In FIG. 4, in order to selectively pressurize schematically shown lock-up clutch 40, pump 44 again draws and pressurizes fluid from fluid reservoir 46 through conduit 48. Pressure regulator 52 limits the maximum pressure in the system, with supply conduit 48 being restricted by an orifice or constriction means 198' upstream to both lock-up clutch 40 and centrifugal valve 66. Basically, the pressure in lock-up clutch 40 is controlled by, in turn, controlling the flow through constriction means or orifice 198' by bleeding off greater or lesser amounts of pressurized fluid through centrifugal valve 66. Centrifugal valve 66 of valve assembly 10' is connected to supply conduit 53, downstream from constriction means 198' by branch conduit 216 connected to cavity 106 via centrifugal valve inlet port 183. As best seen in FIG. 1, the clutch plate side of actuator piston and cylinder assembly 42, in lock-up clutch 40, is open to torque converter pressure which, of course, works against the engagement pressure supplied through conduit 53, with the former tending to disengage clutch 40.
Centrifugal valve inlet port 183, downstream from constriction means 214, is, of course, exposed to the same pressure as the engagement pressure of lock-up clutch 40. This engagement pressure is communicated via conduit 118 to rotor bore groove 116 and vented outwardly therefrom into annular space 132, from thence it returns the torque converter sump in the manner already previously described.
In operation, since centrifugal valve 66 is driven by impeller 24 at a speed proportional to prime mover rotational speed, rotor spool 120 is forced radially outwardly due to centrifugal force, with this outward movement being resisted by the opposing action of spring 134. Below a first predetermined rotational speed (such as 1980 rpm, for example), the weight of spring 134 is greater than the centrifugal force of rotor spool 120, with the former, therefore, holding rotor spool 120 in its rest position with the result that pressurized fluid continues to vent through annular space 132. This centrifugal force is substantially proportional to the square of the rotating speed of the prime mover.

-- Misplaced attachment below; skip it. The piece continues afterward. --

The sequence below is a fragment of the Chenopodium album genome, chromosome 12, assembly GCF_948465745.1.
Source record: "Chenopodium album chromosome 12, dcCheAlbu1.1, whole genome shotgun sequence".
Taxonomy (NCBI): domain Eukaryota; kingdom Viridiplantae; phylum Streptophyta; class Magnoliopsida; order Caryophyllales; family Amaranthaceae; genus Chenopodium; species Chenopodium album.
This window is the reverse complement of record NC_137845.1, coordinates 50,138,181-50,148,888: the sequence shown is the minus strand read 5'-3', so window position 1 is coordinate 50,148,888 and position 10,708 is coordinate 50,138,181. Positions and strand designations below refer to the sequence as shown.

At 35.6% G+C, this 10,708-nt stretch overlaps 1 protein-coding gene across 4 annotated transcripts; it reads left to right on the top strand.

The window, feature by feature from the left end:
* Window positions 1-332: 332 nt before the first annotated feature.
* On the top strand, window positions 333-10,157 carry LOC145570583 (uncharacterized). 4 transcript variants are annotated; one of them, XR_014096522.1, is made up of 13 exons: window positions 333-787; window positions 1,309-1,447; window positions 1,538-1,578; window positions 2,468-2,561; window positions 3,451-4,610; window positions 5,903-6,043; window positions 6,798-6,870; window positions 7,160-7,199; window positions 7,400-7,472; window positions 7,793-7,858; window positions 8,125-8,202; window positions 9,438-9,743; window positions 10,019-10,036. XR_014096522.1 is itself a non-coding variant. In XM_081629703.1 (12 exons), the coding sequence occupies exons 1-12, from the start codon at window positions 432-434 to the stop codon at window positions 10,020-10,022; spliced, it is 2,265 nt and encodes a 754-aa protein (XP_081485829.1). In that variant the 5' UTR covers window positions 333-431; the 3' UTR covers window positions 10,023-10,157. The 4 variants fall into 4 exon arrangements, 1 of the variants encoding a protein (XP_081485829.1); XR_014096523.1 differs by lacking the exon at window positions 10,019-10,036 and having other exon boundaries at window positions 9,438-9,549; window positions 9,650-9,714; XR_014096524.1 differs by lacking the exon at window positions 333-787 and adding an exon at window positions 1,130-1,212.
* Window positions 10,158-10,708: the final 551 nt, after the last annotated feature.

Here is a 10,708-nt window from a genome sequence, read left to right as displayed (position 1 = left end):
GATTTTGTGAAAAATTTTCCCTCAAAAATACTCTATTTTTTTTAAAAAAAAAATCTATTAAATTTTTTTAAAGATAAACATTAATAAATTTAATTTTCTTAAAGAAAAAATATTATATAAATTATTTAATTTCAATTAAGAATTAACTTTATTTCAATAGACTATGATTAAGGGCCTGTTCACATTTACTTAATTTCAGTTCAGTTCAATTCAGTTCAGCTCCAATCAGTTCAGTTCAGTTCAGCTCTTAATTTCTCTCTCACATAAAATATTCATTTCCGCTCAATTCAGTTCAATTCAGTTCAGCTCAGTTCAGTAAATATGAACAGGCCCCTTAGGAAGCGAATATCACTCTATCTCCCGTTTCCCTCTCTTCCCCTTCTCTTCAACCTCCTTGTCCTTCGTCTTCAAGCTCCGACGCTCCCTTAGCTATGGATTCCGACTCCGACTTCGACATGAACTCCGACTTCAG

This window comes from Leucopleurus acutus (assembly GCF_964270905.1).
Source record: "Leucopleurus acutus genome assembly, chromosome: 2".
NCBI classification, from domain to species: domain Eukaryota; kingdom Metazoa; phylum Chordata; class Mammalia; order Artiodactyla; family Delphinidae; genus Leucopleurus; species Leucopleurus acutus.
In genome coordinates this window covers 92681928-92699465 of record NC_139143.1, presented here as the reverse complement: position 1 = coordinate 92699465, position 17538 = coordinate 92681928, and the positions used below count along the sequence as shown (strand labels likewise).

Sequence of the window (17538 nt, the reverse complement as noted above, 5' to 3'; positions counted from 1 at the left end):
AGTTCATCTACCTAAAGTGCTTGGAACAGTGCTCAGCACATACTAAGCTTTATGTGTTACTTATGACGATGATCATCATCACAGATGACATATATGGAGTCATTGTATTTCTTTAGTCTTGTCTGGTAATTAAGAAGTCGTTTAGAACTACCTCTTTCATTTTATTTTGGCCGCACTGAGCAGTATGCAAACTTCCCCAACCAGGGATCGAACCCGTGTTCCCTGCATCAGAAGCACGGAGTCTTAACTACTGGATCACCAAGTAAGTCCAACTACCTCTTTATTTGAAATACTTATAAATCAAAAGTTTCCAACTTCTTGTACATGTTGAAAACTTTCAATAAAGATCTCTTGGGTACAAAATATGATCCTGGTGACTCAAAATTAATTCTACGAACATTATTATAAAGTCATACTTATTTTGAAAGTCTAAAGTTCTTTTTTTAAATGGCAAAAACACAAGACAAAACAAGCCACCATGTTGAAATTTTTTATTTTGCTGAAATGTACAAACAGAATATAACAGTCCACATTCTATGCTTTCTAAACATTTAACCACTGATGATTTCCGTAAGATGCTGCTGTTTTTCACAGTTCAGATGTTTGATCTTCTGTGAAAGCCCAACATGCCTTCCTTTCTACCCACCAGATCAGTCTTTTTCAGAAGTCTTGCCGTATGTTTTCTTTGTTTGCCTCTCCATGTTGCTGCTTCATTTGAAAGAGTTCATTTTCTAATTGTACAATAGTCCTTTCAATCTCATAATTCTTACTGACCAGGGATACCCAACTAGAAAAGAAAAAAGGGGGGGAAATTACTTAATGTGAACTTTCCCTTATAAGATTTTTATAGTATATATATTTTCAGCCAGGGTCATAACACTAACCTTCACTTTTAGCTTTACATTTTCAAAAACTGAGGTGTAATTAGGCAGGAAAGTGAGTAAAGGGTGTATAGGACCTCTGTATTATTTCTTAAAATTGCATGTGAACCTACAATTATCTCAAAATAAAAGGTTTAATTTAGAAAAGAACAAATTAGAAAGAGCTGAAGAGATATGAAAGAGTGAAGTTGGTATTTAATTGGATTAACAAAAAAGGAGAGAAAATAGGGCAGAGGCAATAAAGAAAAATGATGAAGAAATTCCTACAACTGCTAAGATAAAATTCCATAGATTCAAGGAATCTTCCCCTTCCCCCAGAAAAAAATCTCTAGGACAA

As the prime mover rotational speed increases, a first predetermined rotational or critical speed is reached where the centrifugal force acting on rotor spool 120 becomes equal to the installed weight of spring 134. Above this first speed there is centrifugal outward movement of rotor spool 120, thereby progressively decreasing the fluid flow from groove 116 into annular space 132. As pressure starts to build up in groove 116, it increases the pressure in spool cavity 150 which assists spring 134 in opposing the outward movement of rotor spool 120. It should, of course, be understood that the resultant reaction on rotor spool 120 via reaction pins 140 and 146 is a function of the difference in the cross-sectional areas of these two pins times the pressure in spool cavity 150.
As the prime mover rotational speed increases further, the hydraulic pressure also increases as required to balance the additional centrifugal force of rotor spool 120 against the reaction pin resulting force. This increased hydraulic pressure is, of course, communicated to the actuator piston and cylinder assembly 42 which in turn transmits this increased pressure to further reduce the slippage within lock-up clutch 40, thereby transmitting increased torque therethrough.
When the centrifugal force on rotor spool 120 can no longer be balanced by the force of spring 134 plus the reaction pin resultant force, the flow from groove 116 into annular space 132 is completely blocked (via connecting surface 126 and groove edge 128) and maximum clutch pressure is reached. Rotor spool 120 is now in the position shown in FIG. 3. At this time, at a second predetermined rotational or critical speed (such as, for example, 2020 rpm), lock-up clutch 40 is fully engaged thereby inactivating torque converter 14 by mechanically tying together impeller member 24 and turbine member 34.
With decreasing prime mover rotational speed, the input pressure to lock-up clutch 40 decreases in the manner substantially reverse to the previously described increase in pressure.